South Africa’s Cape Town Archdiocese Considers Deferment of Matrimony amid COVID-19

The leadership of South Africa’s Cape Town Archdiocese has advised couples to consider deferring the celebration of the Sacrament of Matrimony due to the COVID-19 restrictions.

“The best is to defer marriages until it is safe to celebrate the Sacrament with greater freedom and with greater festivity,” the Auxiliary Bishop of Cape Town Archdiocese, Sylvester David has said in a statement issued Thursday, September 10.

In the event that a couple is unable to wait until conditions become more favorable, Bishop David says, “a marriage may be celebrated with no more than the couple, the witnesses and the immediate family members of the couple in attendance.”

“Every precaution must be taken to ensure that persons with co-morbidities are not invited,” Bishop David, a member of the Missionary Oblates of Mary Immaculate (OMI) cautions in the statement dated September 8.

While the South African government allows for a maximum number of 50 people for such a ceremony, the 67-year-old Prelate says the leadership of the Archdiocese has found it necessary to restrict the numbers to not more than 25 people or even less.


This is in the “interest of safety and with due regard for effective tracing should this become necessary,” he explains.

Regarding Baptisms, the South African Prelate directs in the three-page statement, “Only one child at a time may be baptized per celebration,” and “care must be taken to have in attendance only one sponsor and the immediate family members of the child being baptized.”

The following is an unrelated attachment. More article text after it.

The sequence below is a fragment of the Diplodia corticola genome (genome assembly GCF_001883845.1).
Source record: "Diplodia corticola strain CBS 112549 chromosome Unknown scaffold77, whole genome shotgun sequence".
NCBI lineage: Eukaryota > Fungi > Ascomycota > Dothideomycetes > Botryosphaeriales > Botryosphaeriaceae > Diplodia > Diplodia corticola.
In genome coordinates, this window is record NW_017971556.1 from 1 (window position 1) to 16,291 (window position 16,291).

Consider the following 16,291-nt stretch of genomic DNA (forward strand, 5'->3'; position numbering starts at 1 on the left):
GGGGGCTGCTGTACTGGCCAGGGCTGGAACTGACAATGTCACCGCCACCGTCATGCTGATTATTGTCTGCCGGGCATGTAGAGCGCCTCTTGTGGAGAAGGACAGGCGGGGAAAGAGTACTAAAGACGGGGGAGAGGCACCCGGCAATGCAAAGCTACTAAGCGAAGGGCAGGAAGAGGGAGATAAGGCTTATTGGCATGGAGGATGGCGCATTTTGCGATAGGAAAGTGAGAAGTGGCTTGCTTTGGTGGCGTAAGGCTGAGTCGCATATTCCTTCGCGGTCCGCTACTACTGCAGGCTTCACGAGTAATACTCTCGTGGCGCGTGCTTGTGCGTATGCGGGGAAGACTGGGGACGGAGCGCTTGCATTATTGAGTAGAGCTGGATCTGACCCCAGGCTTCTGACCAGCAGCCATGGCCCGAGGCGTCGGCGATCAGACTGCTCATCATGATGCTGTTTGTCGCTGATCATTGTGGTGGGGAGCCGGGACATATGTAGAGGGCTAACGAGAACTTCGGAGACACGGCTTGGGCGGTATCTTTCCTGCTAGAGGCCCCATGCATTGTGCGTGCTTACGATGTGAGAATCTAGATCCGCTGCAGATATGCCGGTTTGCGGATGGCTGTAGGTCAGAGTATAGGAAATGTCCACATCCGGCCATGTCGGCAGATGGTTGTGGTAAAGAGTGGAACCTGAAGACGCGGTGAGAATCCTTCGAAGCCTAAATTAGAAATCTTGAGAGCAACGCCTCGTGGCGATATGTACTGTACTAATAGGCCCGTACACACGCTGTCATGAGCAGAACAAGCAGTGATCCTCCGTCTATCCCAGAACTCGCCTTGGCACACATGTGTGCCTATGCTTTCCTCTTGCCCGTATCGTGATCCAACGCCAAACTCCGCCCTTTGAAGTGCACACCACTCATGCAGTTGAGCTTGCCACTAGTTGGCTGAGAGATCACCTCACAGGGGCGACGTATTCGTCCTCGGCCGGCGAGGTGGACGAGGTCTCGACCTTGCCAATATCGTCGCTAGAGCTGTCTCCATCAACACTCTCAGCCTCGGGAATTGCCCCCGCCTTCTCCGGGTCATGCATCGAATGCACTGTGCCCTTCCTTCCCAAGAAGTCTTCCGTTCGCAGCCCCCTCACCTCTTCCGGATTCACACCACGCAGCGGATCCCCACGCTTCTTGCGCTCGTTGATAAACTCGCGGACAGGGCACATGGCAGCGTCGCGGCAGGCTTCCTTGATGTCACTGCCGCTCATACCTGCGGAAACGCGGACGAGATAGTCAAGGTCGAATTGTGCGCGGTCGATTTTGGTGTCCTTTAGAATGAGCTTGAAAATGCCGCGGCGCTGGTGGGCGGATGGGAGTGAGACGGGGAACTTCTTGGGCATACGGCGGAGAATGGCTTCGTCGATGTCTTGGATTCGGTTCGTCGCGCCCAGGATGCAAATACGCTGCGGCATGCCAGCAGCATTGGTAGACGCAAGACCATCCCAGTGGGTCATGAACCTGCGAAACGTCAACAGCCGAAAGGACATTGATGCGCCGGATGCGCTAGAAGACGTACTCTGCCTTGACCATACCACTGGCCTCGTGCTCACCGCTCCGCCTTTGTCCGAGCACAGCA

In line with the Archdiocesan guidelines on liturgical celebrations amid COVID-19, the Bishop reiterates that no singing is allowed, and directs that the Litany of the Saints and all prayers and responses “be done in a soft voice.”

“In keeping with Canon Law, where the danger of death exists, Baptism is to be administered without delay,” the Bishop further directs in the September 8 statement obtained by ACI Africa.

He continues, "We appeal to the discretion of each Parish Priest/ Administrator and expect that where there is extreme danger (for example in hotspots), celebrations of Baptisms and Marriages will be deferred until greater safety is assured."

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In the September 8 statement, the Bishop also announces the decision of the Archdiocesan leadership to revise Mass attendance numbers upwards, a decision he says resulted from people “becoming accustomed to the necessary safety measures.”

Following this decision, parishes that resumed public Mass with six congregants are advised to increase the number to 15, while those that had 15 are to revise the number to 25.

Those parishes that have not yet started celebrating the Eucharist are encouraged to start by having six persons attending Mass, the South African Prelate directs in his statement copied to the Vicar General of the Archdiocese.

“We also depend on the discretion of the priests –for example, while we request priests not to raise the maximum number of people attending Mass, some priests – especially those who minister in hotspots, might find it necessary to keep the numbers lower,” Bishop David notes.

In such cases, he says, “the dispensation given by the Archbishop at the start of the National Lockdown still holds good – as it does with respect to all who, for safety reasons, cannot attend Mass on a Sunday.”


He also recommends that the faithful consider weekday Mass attendance in fulfilment of their Sunday obligation and notes, “It might be necessary to give catechesis in this regard.”

“Where live streaming is possible this option may be used with respect to the Eucharist, Baptisms, Confirmations, Funerals and Marriages. Celebrations must be kept brief,” the Bishop says in the September 8 statement.

“It must be borne in mind that the pandemic is by no means over,” the Bishop cautions and adds, “The more we engage with others, the greater the vigilance we need to exercise.”